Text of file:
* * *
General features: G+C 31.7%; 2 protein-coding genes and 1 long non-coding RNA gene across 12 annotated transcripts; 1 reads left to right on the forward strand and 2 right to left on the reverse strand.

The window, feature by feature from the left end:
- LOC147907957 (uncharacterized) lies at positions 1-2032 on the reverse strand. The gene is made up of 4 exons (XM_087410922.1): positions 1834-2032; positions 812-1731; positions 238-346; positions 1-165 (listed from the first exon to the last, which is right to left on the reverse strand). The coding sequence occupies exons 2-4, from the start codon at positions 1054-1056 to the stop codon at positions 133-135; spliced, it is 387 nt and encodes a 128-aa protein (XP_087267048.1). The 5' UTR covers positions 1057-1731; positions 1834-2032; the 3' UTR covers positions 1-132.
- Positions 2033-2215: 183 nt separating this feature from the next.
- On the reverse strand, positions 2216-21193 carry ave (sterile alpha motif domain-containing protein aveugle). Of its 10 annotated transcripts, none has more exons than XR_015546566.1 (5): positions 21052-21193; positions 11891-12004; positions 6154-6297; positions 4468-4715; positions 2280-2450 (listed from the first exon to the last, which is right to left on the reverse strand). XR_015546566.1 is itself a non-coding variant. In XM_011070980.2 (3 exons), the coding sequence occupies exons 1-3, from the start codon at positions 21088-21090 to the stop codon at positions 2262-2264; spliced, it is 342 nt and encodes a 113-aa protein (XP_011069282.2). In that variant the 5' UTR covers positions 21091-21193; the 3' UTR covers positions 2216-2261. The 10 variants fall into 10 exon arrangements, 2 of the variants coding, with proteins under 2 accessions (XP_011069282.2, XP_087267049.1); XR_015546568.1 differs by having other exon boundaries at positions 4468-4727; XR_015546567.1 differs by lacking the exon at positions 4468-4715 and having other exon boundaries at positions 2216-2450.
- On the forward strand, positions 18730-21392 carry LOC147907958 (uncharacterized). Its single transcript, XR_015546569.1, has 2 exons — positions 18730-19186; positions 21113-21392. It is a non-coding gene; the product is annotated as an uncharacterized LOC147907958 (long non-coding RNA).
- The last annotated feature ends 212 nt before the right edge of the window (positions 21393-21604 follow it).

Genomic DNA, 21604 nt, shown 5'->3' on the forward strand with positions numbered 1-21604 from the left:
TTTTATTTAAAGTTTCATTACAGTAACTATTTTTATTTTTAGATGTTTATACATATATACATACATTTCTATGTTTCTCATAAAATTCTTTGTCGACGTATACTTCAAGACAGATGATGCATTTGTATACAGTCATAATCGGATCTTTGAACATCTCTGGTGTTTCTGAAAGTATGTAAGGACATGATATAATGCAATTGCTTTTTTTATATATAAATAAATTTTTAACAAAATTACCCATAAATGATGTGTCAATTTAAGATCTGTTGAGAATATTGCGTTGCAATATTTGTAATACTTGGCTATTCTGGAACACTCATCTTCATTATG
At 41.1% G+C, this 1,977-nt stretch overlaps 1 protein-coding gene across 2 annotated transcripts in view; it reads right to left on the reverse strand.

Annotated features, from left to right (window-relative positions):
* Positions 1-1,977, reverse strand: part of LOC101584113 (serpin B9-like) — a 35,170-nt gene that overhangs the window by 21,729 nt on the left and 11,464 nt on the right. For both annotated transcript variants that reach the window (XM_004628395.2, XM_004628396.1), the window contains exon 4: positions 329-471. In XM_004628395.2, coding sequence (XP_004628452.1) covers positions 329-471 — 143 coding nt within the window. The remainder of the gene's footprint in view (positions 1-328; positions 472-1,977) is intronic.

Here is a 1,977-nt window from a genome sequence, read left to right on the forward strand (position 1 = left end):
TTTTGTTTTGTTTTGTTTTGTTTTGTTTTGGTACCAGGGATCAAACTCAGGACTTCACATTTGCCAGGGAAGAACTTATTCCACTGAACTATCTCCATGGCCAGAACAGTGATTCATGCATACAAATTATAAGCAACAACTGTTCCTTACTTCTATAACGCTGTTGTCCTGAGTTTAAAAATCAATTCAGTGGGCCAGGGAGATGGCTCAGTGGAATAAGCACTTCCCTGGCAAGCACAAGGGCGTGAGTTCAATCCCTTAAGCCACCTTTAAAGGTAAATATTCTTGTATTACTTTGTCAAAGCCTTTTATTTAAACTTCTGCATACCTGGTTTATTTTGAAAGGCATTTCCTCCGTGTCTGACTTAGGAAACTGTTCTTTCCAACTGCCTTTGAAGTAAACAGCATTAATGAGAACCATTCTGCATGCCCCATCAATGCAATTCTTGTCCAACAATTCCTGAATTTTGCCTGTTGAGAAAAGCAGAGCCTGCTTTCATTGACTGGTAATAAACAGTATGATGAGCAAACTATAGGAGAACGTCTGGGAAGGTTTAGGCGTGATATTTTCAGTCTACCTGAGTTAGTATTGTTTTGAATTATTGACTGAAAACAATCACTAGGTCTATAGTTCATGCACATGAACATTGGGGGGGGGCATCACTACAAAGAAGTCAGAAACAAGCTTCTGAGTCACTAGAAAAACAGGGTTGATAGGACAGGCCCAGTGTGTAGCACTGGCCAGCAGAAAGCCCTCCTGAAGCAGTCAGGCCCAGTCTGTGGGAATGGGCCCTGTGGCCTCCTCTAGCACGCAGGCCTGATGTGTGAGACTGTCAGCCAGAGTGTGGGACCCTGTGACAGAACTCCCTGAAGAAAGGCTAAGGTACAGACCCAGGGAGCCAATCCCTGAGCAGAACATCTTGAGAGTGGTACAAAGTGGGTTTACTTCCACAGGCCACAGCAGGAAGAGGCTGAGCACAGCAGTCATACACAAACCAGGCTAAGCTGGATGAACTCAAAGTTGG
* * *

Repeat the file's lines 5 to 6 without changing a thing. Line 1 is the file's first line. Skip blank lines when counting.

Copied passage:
- On the reverse strand, positions 2216-21193 carry ave (sterile alpha motif domain-containing protein aveugle). Of its 10 annotated transcripts, none has more exons than XR_015546566.1 (5): positions 21052-21193; positions 11891-12004; positions 6154-6297; positions 4468-4715; positions 2280-2450 (listed from the first exon to the last, which is right to left on the reverse strand). XR_015546566.1 is itself a non-coding variant. In XM_011070980.2 (3 exons), the coding sequence occupies exons 1-3, from the start codon at positions 21088-21090 to the stop codon at positions 2262-2264; spliced, it is 342 nt and encodes a 113-aa protein (XP_011069282.2). In that variant the 5' UTR covers positions 21091-21193; the 3' UTR covers positions 2216-2261. The 10 variants fall into 10 exon arrangements, 2 of the variants coding, with proteins under 2 accessions (XP_011069282.2, XP_087267049.1); XR_015546568.1 differs by having other exon boundaries at positions 4468-4727; XR_015546567.1 differs by lacking the exon at positions 4468-4715 and having other exon boundaries at positions 2216-2450.
- On the forward strand, positions 18730-21392 carry LOC147907958 (uncharacterized). Its single transcript, XR_015546569.1, has 2 exons — positions 18730-19186; positions 21113-21392. It is a non-coding gene; the product is annotated as an uncharacterized LOC147907958 (long non-coding RNA).